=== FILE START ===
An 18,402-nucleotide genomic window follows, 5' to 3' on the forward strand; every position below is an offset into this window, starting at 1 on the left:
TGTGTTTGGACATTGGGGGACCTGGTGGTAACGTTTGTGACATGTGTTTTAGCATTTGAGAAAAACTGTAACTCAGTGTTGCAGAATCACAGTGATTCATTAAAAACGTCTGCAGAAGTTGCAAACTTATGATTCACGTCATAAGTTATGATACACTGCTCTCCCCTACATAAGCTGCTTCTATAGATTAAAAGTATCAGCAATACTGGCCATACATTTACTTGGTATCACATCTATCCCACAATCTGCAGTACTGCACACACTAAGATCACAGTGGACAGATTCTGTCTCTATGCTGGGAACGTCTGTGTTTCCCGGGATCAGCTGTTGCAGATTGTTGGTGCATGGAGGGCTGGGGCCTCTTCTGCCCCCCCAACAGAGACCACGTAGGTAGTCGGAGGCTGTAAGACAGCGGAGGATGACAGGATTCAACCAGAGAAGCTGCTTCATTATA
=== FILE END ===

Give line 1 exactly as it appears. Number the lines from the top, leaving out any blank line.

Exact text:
An 18,402-nucleotide genomic window follows, 5' to 3' on the forward strand; every position below is an offset into this window, starting at 1 on the left: